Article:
I've taken a few days to digest all the post-primary chatter, and found myself distressed by the discussion as it relates to Kay Hagan and Bev Perdue. At the center of the distress is the presumption that candidates "owe" voters answers to whatever questions are asked. From where I sit, candidates don't owe voters anything. Just as we can choose or not choose to ask questions, so can they choose or not choose to answer them. I may be upset if candidates decline to answer my questions, but that's my problem, not theirs. I can either vote for them or not vote for them, but that's pretty much the extent of my power.
Which brings me to the real question: What do I do when they're silent ... or worse yet, when I don't like their answers?
In the case of Hagan vs. Dole, I vote for Kay, no matter what. The Democrats need a filibuster-proof majority in the US Senate and Hagan is a Democrat. It's very simple. In the case of Perdue-McCrory, I vote for Bev, no matter what. We need a Democrat in the governor's mansion, not a hot-head who would veto the few progressive bills that might make their way through the General Assembly.
The alternatives are unthinkable. Vote for Dole? Vote for McCrory? Are you crazy? Sit the election out? No thank you.
I don't think there's much to be gained by harassing a candidate now that the primary is over. And while I have no objection to anyone asking whatever questions they want, the presumption of entitlement to answers seems misguided to me. Before the primary, harassment was perfectly appropriate. I worked to push candidates toward more progressive positions, though I don't see a lot of impact from those efforts. Perdue's willingness to walk away from negative campaigning may be a small example, who knows. But the truth is, candidates are who they are, and most aren't going to be pressed into having opinions by anyone stomping on their heads.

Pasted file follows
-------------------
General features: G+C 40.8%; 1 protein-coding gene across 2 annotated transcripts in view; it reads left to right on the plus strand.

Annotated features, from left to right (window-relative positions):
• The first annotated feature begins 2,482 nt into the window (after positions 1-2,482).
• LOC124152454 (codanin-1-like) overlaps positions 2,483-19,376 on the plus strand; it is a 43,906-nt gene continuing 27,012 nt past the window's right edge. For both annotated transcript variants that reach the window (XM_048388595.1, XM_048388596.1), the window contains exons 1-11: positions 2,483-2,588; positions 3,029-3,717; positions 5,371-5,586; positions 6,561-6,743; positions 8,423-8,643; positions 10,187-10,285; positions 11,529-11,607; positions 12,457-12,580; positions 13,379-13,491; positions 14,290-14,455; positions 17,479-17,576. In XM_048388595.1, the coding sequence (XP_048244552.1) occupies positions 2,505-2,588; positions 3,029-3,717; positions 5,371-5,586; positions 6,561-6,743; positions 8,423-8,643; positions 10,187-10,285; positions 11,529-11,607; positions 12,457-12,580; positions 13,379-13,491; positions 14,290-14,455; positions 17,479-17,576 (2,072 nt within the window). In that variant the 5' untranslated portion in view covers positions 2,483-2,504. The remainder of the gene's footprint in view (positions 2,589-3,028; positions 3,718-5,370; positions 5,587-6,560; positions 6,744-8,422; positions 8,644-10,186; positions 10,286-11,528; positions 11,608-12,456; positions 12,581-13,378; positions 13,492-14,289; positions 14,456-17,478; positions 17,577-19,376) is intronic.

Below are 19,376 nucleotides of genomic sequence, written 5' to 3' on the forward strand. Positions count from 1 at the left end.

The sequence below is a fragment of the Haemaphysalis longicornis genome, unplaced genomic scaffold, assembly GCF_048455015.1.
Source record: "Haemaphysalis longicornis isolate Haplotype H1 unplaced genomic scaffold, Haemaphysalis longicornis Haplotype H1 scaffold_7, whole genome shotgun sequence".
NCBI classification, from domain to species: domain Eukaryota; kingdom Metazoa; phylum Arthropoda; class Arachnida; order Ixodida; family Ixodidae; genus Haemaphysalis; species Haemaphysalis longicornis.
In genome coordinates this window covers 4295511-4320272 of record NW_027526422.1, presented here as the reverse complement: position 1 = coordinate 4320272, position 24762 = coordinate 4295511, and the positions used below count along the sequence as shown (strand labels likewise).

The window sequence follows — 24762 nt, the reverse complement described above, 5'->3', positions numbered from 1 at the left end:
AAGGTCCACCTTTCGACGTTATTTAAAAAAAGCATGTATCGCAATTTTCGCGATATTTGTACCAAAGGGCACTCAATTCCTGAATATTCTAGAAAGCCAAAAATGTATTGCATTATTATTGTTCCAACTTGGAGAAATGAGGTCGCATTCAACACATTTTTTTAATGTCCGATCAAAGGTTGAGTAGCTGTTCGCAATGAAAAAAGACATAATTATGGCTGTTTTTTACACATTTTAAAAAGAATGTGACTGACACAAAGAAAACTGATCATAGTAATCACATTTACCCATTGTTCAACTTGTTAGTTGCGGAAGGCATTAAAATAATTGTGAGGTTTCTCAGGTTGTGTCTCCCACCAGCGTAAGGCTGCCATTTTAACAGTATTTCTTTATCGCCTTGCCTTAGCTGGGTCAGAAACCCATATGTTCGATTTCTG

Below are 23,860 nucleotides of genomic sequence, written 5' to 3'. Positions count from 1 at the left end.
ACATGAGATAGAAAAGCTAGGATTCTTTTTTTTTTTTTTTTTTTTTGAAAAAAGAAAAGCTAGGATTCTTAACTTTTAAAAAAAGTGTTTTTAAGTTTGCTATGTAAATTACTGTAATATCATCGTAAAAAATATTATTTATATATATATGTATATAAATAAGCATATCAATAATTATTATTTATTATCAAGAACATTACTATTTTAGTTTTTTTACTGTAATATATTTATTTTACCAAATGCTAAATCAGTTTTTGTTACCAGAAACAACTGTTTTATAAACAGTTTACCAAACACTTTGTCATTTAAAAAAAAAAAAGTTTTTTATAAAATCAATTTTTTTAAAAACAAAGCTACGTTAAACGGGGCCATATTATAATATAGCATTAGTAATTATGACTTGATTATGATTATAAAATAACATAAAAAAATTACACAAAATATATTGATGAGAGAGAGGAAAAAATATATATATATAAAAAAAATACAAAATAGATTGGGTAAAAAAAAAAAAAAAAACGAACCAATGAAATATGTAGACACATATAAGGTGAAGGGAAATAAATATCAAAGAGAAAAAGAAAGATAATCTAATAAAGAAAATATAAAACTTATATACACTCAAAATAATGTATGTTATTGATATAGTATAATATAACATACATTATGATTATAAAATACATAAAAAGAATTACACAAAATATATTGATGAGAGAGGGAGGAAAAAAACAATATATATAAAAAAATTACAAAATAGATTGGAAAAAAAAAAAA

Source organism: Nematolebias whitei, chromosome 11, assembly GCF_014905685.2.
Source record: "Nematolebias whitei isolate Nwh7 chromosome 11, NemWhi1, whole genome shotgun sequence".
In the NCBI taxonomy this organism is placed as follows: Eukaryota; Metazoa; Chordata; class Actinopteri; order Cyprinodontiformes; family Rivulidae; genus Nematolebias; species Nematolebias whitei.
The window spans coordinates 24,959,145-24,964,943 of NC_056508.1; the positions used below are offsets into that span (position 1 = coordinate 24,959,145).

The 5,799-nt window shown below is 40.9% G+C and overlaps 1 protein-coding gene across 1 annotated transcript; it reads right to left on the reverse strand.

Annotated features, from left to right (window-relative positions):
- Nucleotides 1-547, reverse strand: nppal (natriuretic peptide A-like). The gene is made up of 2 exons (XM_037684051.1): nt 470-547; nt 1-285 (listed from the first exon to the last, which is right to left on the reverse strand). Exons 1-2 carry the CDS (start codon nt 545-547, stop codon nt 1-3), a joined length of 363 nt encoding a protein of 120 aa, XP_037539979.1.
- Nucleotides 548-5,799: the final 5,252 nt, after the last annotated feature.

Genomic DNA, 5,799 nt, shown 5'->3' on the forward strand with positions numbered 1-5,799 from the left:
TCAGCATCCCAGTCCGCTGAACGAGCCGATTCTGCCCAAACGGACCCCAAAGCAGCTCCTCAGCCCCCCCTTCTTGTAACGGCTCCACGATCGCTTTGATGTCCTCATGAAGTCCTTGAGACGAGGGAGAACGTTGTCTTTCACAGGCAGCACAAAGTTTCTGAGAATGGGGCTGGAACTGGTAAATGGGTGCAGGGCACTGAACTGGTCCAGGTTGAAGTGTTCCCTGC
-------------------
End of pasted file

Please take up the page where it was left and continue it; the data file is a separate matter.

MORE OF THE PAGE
It seems to me that the more effective approach is to build political capital with a candidate so that he or she at least feels obliged to listen and consider alternative ideas. That doesn't mean they'll agree with me, but maybe I can get them to start leaning in a new direction, maybe I can begin to educate them, maybe I can help them get what they want (to be elected) so that in the broadest sense, they feel like they owe me something: the courtesy of listening.
Once Hagan and Perdue get elected, the dynamic will change once again. Then they will work for us and we can demand, push, stomp, yell, coax, cajole, sweet-talk, scream, whatever is necessary to make sure ALL the people of North Carolina are authentically represented.
People want to do the right thing, though they may not always know what that is. They want be valued and appreciated, whether they are candidates, elected officials, or regular citizens scrambling to make do. If you buy this logic, then the highest and best use of your voice is to enroll a candidate in your vision. Bring them along toward the light, powered by optimism that change is possible, that people do grow and evolve, and that with new authority comes a more mature sense of responsibility.
I am counting on being able to influence Kay Hagan and Bev Perdue and Walter Dalton and all the other elected Democrats. I am counting on being able to influence them to have more enlightened views on liberty and justice and on a whole range of policy issues.
I have no choice.
Just to be clear, these views of mine are not grounded in some Polly Anna delusions about politics. I am among the most jaded people I know. Nor are these view based on a lock-step commitment to the Democratic Party. I am not even a Democrat. I am a progressive independent with commitments that go way beyond what any party is up to these days.
I'm going to do what I can to help get Democratic candidates elected in November. And I'm going to make sure they know it, too.